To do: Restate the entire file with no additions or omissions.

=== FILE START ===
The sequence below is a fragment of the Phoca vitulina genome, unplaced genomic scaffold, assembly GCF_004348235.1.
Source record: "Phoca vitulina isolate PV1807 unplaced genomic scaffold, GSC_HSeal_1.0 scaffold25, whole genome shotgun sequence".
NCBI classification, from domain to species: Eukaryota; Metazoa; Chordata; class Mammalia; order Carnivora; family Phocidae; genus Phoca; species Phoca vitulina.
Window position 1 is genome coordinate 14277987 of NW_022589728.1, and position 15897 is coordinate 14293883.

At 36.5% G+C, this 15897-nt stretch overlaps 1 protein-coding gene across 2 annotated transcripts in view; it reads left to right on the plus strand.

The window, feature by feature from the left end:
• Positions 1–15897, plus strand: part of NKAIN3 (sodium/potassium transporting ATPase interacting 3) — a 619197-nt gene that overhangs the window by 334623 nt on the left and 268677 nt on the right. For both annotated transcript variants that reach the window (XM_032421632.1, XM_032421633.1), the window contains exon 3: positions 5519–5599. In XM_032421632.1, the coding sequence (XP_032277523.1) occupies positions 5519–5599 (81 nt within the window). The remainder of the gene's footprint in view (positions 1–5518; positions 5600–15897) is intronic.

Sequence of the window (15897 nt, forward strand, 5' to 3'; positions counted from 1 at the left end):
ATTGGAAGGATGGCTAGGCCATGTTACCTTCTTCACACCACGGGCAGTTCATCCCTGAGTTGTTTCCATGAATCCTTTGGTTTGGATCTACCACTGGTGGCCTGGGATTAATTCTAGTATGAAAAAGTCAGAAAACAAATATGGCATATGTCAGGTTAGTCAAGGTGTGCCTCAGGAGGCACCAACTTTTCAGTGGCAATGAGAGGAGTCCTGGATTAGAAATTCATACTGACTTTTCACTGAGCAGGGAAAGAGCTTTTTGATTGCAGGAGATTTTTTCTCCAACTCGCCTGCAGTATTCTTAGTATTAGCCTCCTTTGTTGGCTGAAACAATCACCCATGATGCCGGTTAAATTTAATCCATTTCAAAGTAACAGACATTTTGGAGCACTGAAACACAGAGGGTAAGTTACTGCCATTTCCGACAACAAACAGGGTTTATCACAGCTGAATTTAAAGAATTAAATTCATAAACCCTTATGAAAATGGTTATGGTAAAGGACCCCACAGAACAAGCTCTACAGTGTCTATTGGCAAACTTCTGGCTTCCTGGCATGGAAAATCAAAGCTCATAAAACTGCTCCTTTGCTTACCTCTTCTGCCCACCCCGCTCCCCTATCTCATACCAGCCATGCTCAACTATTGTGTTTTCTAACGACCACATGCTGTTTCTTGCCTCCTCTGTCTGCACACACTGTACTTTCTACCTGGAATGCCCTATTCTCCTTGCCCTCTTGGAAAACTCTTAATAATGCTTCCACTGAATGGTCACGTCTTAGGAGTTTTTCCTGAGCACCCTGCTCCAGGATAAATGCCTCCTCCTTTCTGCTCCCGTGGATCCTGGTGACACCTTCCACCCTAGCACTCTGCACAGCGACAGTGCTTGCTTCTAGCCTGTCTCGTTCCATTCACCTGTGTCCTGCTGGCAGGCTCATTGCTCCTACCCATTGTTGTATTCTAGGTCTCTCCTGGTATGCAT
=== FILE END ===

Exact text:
The sequence below is a fragment of the Phoca vitulina genome, unplaced genomic scaffold, assembly GCF_004348235.1.
Source record: "Phoca vitulina isolate PV1807 unplaced genomic scaffold, GSC_HSeal_1.0 scaffold25, whole genome shotgun sequence".
NCBI classification, from domain to species: Eukaryota; Metazoa; Chordata; class Mammalia; order Carnivora; family Phocidae; genus Phoca; species Phoca vitulina.
Window position 1 is genome coordinate 14277987 of NW_022589728.1, and position 15897 is coordinate 14293883.

At 36.5% G+C, this 15897-nt stretch overlaps 1 protein-coding gene across 2 annotated transcripts in view; it reads left to right on the plus strand.

The window, feature by feature from the left end:
• Positions 1–15897, plus strand: part of NKAIN3 (sodium/potassium transporting ATPase interacting 3) — a 619197-nt gene that overhangs the window by 334623 nt on the left and 268677 nt on the right. For both annotated transcript variants that reach the window (XM_032421632.1, XM_032421633.1), the window contains exon 3: positions 5519–5599. In XM_032421632.1, the coding sequence (XP_032277523.1) occupies positions 5519–5599 (81 nt within the window). The remainder of the gene's footprint in view (positions 1–5518; positions 5600–15897) is intronic.

Sequence of the window (15897 nt, forward strand, 5' to 3'; positions counted from 1 at the left end):
ATTGGAAGGATGGCTAGGCCATGTTACCTTCTTCACACCACGGGCAGTTCATCCCTGAGTTGTTTCCATGAATCCTTTGGTTTGGATCTACCACTGGTGGCCTGGGATTAATTCTAGTATGAAAAAGTCAGAAAACAAATATGGCATATGTCAGGTTAGTCAAGGTGTGCCTCAGGAGGCACCAACTTTTCAGTGGCAATGAGAGGAGTCCTGGATTAGAAATTCATACTGACTTTTCACTGAGCAGGGAAAGAGCTTTTTGATTGCAGGAGATTTTTTCTCCAACTCGCCTGCAGTATTCTTAGTATTAGCCTCCTTTGTTGGCTGAAACAATCACCCATGATGCCGGTTAAATTTAATCCATTTCAAAGTAACAGACATTTTGGAGCACTGAAACACAGAGGGTAAGTTACTGCCATTTCCGACAACAAACAGGGTTTATCACAGCTGAATTTAAAGAATTAAATTCATAAACCCTTATGAAAATGGTTATGGTAAAGGACCCCACAGAACAAGCTCTACAGTGTCTATTGGCAAACTTCTGGCTTCCTGGCATGGAAAATCAAAGCTCATAAAACTGCTCCTTTGCTTACCTCTTCTGCCCACCCCGCTCCCCTATCTCATACCAGCCATGCTCAACTATTGTGTTTTCTAACGACCACATGCTGTTTCTTGCCTCCTCTGTCTGCACACACTGTACTTTCTACCTGGAATGCCCTATTCTCCTTGCCCTCTTGGAAAACTCTTAATAATGCTTCCACTGAATGGTCACGTCTTAGGAGTTTTTCCTGAGCACCCTGCTCCAGGATAAATGCCTCCTCCTTTCTGCTCCCGTGGATCCTGGTGACACCTTCCACCCTAGCACTCTGCACAGCGACAGTGCTTGCTTCTAGCCTGTCTCGTTCCATTCACCTGTGTCCTGCTGGCAGGCTCATTGCTCCTACCCATTGTTGTATTCTAGGTCTCTCCTGGTATGCAT